An American in Japan
American in Japan
José Cruz: Uh, and uh, apart from that, Actually you know, I realised as I was driving here I don’t really know that much about you. (Really? I’m a…) Well, I mean you know, I know that you’re a fun guy, and we go out and uh, we we, we have a few beers now and then. And it’s always good to catch up with you. You’re really easy to get along with, but apart from that, I don’t really know that much about you
Danny Minn: I’m a man of mystery.
José: Oh yeah you are. So like uh. let’s uh, let’s unveil that mystery. Tell us a little bit about yourself.
Danny: Uh ha- alright. Well uh, my parents are from Korea, and they moved to Okinawa and we lived on the base there, Kadena Air Force Base. So I was born in Okinawa.
José: How long were you living there? Until how old were you?
Danny: Until I was about seven (OK) Yeah so, I went to the American schools on base. Um so, a lot of Japanese people ask me, “Oh so, you know you you we’re born in Okinawa, so y- that’s how you learned Japanese.” But I- I didn’t really learn Japanese.
José: Uh well, we’re going to get on to to that. because you’re one of the people I admire uh, in terms of your Japanese skill. But just to stay on track with what you’re pointing out now, so you basically grew up as an American in Okinawa? (That’s right) You didn’t really, you didn’t really um, um play with the Japanese kids so much the- or… You you met a few in- maybe in the neighbourhood kind of thing kind of thing: an expression at the end of a sentence meaning, 'for example'(1:23)or you stayed pretty much entirely on the base or what?
Danny: That’s right. Well we would go off base to go shopping. (Sure) You know um, But… on base, you- we were kind of in this special neighbourhood on the base where the other families were uh translators. Also my dad was a translator for the U- US government
José: Oh cool. So your father, he spoke Korean, Japanese and and English thenthen: in this case, to mean 'thus' not, 'at that time' (1:49)? (Yeah) Wow, cool. OK. Um and then and then you moved to America. See (Yeah) I knew you were American, but I- I didn’t know about… and I knew that you you speak Japanese fluently, I didn’t know about the base. (Mm-hmm) I thought you grew up in America. So you you were there until you were seven and then you moved to America?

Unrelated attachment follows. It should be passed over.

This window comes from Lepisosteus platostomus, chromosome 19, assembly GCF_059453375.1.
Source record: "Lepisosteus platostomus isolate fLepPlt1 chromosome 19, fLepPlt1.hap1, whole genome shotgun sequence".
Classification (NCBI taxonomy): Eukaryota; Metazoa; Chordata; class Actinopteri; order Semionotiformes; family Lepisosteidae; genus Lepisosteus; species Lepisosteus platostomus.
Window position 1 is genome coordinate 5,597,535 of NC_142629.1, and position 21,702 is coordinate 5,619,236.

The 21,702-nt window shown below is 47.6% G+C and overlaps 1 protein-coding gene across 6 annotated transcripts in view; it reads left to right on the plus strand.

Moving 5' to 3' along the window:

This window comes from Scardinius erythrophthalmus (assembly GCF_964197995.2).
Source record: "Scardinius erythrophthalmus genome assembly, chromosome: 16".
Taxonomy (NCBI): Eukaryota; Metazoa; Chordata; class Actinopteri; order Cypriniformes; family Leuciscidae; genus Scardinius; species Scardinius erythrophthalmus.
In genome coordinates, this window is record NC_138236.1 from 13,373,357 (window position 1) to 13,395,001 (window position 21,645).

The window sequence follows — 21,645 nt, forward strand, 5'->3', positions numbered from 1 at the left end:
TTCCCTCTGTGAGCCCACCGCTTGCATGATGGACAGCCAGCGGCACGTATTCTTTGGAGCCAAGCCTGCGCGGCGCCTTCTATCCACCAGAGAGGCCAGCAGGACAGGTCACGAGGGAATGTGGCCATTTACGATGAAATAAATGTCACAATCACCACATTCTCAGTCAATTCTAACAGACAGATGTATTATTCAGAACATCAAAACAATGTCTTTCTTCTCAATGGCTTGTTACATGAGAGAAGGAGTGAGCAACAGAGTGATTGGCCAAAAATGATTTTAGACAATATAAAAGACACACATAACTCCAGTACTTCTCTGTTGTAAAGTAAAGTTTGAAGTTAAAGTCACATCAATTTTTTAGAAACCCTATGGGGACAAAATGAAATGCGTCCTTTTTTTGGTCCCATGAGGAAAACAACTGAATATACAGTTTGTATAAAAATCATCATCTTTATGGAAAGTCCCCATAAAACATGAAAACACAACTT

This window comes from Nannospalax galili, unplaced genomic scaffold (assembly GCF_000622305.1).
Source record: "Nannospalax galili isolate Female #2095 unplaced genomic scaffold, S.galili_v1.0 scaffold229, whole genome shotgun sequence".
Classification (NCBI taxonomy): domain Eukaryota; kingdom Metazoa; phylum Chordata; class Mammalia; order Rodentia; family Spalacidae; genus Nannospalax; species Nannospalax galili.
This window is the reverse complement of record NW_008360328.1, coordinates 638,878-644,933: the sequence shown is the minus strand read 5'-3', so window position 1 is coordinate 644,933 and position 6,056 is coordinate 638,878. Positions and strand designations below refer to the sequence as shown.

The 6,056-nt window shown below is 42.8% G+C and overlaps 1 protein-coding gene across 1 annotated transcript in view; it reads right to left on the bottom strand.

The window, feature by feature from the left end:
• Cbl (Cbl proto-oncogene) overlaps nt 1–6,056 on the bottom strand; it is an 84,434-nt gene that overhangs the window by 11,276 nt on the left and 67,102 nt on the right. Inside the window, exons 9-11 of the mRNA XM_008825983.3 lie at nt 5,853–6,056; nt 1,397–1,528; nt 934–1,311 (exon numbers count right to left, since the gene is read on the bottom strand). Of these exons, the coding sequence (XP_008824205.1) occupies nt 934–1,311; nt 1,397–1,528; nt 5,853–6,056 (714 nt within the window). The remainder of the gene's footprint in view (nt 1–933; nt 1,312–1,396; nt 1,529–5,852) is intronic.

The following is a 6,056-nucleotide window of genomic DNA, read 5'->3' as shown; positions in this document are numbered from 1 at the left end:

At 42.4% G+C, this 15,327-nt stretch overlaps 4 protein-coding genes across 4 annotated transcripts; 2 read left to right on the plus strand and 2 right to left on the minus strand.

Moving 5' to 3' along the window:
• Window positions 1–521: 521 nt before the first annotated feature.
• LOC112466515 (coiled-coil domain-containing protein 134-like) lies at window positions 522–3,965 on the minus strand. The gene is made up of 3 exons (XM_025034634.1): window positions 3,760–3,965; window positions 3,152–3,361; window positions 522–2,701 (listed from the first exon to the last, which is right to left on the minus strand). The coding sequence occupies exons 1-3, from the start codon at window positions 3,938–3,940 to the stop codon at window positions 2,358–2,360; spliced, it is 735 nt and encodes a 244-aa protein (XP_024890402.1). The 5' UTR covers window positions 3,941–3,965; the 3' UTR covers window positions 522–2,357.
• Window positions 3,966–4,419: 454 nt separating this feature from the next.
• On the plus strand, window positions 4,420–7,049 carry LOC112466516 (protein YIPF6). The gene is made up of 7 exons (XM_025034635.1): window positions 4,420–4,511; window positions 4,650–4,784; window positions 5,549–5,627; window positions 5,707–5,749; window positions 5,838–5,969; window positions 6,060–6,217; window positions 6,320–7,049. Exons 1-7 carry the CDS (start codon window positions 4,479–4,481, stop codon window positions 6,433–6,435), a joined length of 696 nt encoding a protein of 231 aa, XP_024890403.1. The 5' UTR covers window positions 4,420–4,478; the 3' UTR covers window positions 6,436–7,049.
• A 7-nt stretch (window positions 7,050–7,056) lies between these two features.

Danny: That’s right. My dad, You know he gave up a really nice stable job uh because he wanted my older brother and I to grow up in the US.
José: Hhmm (Yeah) that’s interesting. And now your your mother, I- I assume is also Korean, They were (Yeah) they were both first generation Koreans (Mm-hmm) and saw that um, you know America was basically the future for their kids?
Danny: I guess. It was the American dream, right?
José: Oh OK. Fan-Fan-: José began to say 'fantastic' and changed his mind mid-word. (2:40) and did it work out? Like with um, With every- everything like uh, you didn’t have any problems um because of that or anything?
Danny: Oh It was a struggle for my parents I think. Yeah.
José: How so, if I may ask?If I may ask: a polite way to let the other person know that the question might be too personal. (2:55)
Danny: Well my dad, he could speak English pretty well (Right) but my mom couldn’t. (Ah) Yeah so she, she actually uh didn’t speak English very well at all. She spoke Japanese better than English. (Oh, OK) She learned Japanese from watching TV, uh, becauseBecause: Danny Minn uses the colloquial pronunciation 'KUZ' (3:14) we could watch Japanese TV on base (Sure) and so she watched a lot of those cooking programs.
José: Samurai samurai dramas. (Yeah yeah) Did your mother come to eventually learn how to speak English tho’? (Yeah yeah) OK.
Did your parents come from a different country?
How many languages would you like to speak one day?
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American in Japan
José Domingo Cruz
Vancouver, British Columbia
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